Book Review: Artemis by Andy Weir

Cover of the book Artemis by Andy Weir
Artemis
by Andy Weir
Crown, 2017

This review was first published by Booklist on September 1, 2017.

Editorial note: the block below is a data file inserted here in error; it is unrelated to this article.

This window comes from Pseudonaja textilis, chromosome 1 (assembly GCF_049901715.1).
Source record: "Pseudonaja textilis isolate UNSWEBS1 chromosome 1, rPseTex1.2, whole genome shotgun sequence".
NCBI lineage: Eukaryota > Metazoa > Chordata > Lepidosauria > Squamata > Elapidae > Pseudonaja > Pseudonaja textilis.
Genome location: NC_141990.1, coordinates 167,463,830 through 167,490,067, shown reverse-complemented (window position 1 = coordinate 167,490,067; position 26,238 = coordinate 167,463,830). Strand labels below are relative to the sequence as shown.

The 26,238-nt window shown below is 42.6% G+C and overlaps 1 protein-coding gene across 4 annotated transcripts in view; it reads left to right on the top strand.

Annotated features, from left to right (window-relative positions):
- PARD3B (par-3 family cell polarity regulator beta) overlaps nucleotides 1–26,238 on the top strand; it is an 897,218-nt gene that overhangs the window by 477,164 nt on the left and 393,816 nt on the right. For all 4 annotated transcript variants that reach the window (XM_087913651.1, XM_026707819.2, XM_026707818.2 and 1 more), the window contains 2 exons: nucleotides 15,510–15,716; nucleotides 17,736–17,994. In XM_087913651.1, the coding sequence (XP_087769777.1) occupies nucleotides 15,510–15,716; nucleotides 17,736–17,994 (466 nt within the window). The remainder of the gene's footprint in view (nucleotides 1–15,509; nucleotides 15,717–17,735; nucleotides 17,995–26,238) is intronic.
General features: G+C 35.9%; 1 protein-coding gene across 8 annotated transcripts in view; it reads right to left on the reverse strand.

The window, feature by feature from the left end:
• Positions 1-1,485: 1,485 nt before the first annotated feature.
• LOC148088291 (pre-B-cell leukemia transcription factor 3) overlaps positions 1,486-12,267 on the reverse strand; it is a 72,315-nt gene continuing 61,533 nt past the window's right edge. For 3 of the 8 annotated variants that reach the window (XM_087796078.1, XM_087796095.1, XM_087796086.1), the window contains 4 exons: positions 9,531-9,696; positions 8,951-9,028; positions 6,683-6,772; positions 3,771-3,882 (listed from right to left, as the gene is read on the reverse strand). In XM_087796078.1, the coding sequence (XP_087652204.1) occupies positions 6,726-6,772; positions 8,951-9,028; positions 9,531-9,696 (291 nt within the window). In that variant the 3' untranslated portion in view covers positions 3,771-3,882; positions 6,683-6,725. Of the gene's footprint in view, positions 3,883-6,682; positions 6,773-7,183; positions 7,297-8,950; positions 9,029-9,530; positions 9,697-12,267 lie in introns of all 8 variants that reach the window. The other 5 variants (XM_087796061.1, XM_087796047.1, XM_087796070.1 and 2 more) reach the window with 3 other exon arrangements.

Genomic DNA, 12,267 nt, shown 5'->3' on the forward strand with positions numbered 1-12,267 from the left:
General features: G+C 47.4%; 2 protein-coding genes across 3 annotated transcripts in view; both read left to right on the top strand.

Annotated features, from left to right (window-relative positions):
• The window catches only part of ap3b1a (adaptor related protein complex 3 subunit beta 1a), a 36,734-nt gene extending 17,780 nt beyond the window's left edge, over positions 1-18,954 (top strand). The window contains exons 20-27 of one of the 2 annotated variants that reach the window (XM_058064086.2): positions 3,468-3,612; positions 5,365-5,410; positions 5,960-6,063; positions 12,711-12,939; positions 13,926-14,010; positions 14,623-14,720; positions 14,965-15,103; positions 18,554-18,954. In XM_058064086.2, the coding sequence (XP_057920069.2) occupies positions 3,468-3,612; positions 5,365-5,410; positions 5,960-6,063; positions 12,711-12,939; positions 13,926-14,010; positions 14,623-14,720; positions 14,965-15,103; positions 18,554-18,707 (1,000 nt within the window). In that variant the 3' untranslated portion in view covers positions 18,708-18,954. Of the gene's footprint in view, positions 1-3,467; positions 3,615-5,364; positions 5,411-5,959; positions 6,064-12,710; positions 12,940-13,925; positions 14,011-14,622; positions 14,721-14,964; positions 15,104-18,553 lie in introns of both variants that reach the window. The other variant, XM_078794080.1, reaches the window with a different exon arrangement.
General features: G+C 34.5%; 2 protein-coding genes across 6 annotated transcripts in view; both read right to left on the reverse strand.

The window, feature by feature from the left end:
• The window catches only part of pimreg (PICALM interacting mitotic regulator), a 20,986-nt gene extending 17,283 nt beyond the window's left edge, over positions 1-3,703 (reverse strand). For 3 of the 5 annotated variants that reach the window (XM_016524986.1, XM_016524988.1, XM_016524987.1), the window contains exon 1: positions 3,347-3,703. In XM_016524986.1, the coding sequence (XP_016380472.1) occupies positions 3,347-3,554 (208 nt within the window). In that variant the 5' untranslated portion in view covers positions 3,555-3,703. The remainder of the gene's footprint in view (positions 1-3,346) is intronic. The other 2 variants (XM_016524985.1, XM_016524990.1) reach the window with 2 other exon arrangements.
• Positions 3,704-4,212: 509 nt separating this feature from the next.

**STARRED REVIEW** Jazz Bashara grew up in Artemis, the only city on the moon. She’s a young, misanthropic, underachieving genius who side-hustles as a smuggler. One day, she takes on a job that proves too dangerous and finds herself wrapped up in murder and an interplanetary struggle for control over a new technology worth billions. This exciting, whip-smart, funny thrill-ride boasts a wonderful cast of characters, a wide cultural milieu, and the appeal of a striking young woman as the main character. It’s one of the best science fiction novels of the year—but to make it clear, Artemis is not The Martian (2011) redux. Tone, characters, structure are all very different. It’s more traditional sf and lacks the cheery novelty that characterized Weir’s famous first novel. The setting is just as detailed and scientifically realistic, but science isn’t the focus this time. Weir’s sarcastic humor is on full display, but Jazz delivers it with an anger that Watney (The Martian‘s protagonist) never had. The Martian appealed to a broad audience beyond regular sf fans, and Weir’s second novel will be in high demand, thanks to that, though it may not be to everyone’s taste.

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